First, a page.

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NEWS
By Judy Foreman and Judy Foreman,SPECIAL TO THE SUN | May 3, 2004
You get home from work, late as usual, a pepperoni pizza in your arms. You sit down, shake some chili pepper flakes onto the pizza and sit down to indulge, washing a few slices down with a beer, maybe two. You top it off with a cup of coffee and head straight to bed. Bad move. You might pay for your late-night indulgence, waking up in the wee hours with heartburn, the hallmark of acid reflux, or what doctors call GERD, or gastroesophageal reflux disease. Your biggest mistake? Lying down so soon after eating, which makes it easy for nasty stomach acid still churning around your pizza to burn its way up your esophagus.
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HEALTH
By Andrea K. Walker, The Baltimore Sun | May 3, 2013
It looks like an expensive bracelet, but the contraption laced in titanium beads gets placed around the esophagus rather than the wrist. The LINX Reflux Management System is a new treatment for acid reflux, a digestive order that causes heartburn, nagging cough and other chronic symptoms in 10 million to 20 million U.S. patients. The condition occurs when a weak valve where the esophagus meets the stomach, known as a sphincter, won't close properly, allowing bile and acid to wash up. Some doctors say the device, approved by the FDA last year, shows promise as an alternative for patients who don't find relief from drugs that reduce acid in the stomach, but don't want to get major surgery.
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FEATURES
By Dr. Simeon Margolis and Dr. Simeon Margolis,SPECIAL TO THE SUN | November 7, 1995
Nothing seems to help my heartburn. I stopped drinking coffee, have used antacids for a long time, and have even tried the drugs advertised for heartburn that are now available without a prescription.Heartburn is caused by the backflow (reflux) of stomach contents, primarily gastric acid, which irritate the lining of the esophagus. It is important to control reflux, not only to stop the heartburn, but to prevent other complications of the disorder.These can include chronic inflammation, ulceration and even narrowing of the esophagus as a result of the chronic irritation from gastric contents.
NEWS
By Joe and Teresa Graedon | July 27, 2009
Question: : A while ago, I read about persimmon tea for acid reflux. I have it from time to time, but my husband has it constantly. It is so bad that he wakes up almost every night and throws up! Prilosec, Nexium and a host of other drugs along with extra-strength Gaviscon or Pepcid do nothing. I made the persimmon tea. He drank a shot glass full the first morning and a shot glass after supper. From Day 1, he has slept soundly, and so have I. Nothing he eats now causes him heartburn. The recipe was simple, though we did have trouble finding persimmons at first.
NEWS
By Joe Graedon and Teresa Graedon and Joe Graedon and Teresa Graedon,Special to the Sun; King Features Syndicate | June 15, 2003
Do you have any inexpensive suggestions for treating heartburn? My son suffers from reflux, especially after eating. He has no insurance, so he cannot afford drugs like Nexium or Prevacid. His doctor says that it's not a heart problem or anything serious, but it causes him discomfort. Researchers have known for almost 30 years that stimulating saliva production by chewing gum or sucking on a lozenge can relieve heartburn. Saliva rinses the esophagus and buffers acid that has splashed out of the stomach.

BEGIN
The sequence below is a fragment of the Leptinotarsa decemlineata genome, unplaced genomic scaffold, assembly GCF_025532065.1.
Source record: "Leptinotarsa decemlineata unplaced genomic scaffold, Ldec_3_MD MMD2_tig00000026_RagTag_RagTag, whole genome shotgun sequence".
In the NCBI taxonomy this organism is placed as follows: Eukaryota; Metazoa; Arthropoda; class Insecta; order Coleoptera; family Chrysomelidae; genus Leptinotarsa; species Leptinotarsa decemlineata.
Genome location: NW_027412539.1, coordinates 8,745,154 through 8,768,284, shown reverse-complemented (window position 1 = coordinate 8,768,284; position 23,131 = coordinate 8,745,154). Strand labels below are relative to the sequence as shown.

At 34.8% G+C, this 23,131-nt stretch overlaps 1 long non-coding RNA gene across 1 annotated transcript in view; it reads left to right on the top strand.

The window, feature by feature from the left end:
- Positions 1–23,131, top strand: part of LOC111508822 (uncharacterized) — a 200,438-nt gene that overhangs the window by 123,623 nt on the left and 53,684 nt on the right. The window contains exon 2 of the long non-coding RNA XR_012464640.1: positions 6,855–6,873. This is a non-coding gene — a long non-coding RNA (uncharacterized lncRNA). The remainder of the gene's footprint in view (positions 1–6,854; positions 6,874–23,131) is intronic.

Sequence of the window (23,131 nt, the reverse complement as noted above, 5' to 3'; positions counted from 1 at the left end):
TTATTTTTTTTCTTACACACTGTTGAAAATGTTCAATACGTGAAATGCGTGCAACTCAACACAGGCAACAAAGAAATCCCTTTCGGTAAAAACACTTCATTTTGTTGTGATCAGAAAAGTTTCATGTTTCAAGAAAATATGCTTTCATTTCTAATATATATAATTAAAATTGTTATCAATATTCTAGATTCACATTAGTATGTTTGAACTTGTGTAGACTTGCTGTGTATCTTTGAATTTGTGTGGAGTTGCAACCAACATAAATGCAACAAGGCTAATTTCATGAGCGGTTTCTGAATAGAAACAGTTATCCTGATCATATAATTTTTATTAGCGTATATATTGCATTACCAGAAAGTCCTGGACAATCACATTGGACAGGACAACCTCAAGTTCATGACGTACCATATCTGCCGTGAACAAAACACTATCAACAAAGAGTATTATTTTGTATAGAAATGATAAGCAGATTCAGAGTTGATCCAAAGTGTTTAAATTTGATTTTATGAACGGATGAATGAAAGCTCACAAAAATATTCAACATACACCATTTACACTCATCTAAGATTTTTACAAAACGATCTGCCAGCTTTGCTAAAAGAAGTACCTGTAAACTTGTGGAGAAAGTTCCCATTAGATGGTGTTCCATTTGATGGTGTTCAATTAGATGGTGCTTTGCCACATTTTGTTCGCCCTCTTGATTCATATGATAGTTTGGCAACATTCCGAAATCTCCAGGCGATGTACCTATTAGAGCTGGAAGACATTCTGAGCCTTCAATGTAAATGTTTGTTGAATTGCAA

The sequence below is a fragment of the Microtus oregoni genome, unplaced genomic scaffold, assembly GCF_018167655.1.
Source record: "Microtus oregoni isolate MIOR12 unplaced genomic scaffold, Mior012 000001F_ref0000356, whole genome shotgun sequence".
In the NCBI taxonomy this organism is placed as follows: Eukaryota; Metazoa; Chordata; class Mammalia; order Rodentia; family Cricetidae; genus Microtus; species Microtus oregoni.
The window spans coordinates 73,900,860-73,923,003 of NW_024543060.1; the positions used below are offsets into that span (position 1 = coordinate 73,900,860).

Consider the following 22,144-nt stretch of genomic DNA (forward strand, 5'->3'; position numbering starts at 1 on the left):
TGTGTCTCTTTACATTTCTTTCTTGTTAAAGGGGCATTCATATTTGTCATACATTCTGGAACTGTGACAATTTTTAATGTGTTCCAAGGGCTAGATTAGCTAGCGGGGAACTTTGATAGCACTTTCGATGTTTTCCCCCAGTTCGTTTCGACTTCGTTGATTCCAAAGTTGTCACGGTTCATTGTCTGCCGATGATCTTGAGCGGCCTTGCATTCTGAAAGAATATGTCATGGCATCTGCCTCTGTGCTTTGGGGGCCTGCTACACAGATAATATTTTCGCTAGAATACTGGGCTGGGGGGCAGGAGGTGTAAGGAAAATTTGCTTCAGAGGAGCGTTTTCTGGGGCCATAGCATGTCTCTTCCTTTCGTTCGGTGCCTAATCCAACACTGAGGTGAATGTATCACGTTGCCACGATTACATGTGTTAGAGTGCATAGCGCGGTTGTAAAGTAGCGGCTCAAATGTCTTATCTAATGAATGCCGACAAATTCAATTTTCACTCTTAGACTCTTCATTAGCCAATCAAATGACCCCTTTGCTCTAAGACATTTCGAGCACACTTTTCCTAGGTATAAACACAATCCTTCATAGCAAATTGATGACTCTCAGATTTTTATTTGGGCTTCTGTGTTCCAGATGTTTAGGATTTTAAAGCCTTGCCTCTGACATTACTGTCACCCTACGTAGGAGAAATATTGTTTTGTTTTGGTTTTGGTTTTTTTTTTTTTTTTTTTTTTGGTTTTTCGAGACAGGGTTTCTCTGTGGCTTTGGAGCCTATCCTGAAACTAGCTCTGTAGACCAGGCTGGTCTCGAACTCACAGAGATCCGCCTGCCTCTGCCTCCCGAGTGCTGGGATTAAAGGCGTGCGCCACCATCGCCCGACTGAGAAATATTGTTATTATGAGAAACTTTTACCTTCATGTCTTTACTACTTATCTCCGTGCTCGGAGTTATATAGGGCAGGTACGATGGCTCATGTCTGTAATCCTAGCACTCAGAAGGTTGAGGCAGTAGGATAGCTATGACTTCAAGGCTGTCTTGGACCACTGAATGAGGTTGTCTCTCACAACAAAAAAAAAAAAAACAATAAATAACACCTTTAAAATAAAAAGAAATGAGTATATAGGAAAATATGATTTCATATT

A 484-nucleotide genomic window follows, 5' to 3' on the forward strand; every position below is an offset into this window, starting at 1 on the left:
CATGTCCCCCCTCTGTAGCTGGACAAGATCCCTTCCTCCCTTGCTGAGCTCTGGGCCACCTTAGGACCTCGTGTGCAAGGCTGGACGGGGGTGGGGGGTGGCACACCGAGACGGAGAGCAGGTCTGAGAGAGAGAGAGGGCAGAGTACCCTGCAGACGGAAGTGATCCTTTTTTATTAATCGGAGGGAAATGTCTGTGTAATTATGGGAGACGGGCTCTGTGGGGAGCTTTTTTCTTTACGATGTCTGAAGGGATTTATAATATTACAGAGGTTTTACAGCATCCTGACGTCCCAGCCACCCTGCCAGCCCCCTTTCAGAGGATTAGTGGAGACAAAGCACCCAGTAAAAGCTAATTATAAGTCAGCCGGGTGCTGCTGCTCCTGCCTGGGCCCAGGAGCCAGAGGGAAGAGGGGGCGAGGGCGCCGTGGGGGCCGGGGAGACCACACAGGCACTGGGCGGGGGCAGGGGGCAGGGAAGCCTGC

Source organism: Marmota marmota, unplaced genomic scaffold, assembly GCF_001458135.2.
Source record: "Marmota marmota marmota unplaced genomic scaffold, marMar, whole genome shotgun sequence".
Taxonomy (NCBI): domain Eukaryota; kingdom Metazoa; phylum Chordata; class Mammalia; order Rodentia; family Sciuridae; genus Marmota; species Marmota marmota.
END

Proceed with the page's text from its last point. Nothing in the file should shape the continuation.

NEWS
By JUDY FOREMAN | June 23, 2006
Does sugar make kids hyperactive? Parents of young children never believe this, but the answer, at least according to some experts, is no. The American Academy of Pediatrics, in a book called The Official, Complete Home Reference Guide to Your Child's Nutrition, says that "when put to the test, the sugar-behavior link does not hold up." One study referenced by the doctors' group found "no effect on behavior or the ability to concentrate when sugar intake was far above normal, even among those whom parents identified as `sugar sensitive.
FEATURES
By Dr. Simeon Margolis and Dr. Simeon Margolis,Contributing Writer | August 11, 1992
Q: For several months I have been troubled with heartburn almost every day. What causes it and what can I do to get rid of it?A: Your problem is a very common one. About a third of the population in this country suffers from heartburn at least once a month, and more than one in 20 has heartburn every day. Heartburn is a daily occurrence in about 25 percent of women during the early months of pregnancy.Heartburn is caused by irritation of the esophagus resulting from the back flow (reflux)
FEATURES
By Dr. Modena Wilson and Dr. Alain Joffe | September 10, 1991
Q: My 18-month-old daughter kept a fever for a week, but didn't have a cold. Her doctor found infection in her urine. Does this mean she has bad kidneys? My grandmother had to go onto a kidney machine before she died.A: Your daughter probably had what is called a urinary tract infection, or UTI. Most children with UTIs have perfectly normal kidneys before and after the infection. Sometimes the bacterial germs that cause the infection never reach the kidneys. The kidneys are high up in the back, under the ribs.
NEWS
By Joe Graedon and Teresa Graedon and Joe Graedon and Teresa Graedon,PeoplesPharmacy.com | April 20, 2007
I have taken Wellbutrin XL for two years, and it has taken care of my depression beautifully. In January, my insurance company switched me to the generic Budeprion XL. I didn't think twice about it. But since then I have been very depressed, crying and irritable, with no energy or ambition. I plan to return to Wellbutrin XL, even if I have to pay more. More than a dozen people have contacted us about experiences that are strikingly similar to yours. Some of them reported nausea or dizziness as side effects of Budeprion XL; all of them said their symptoms of depression had returned.
NEWS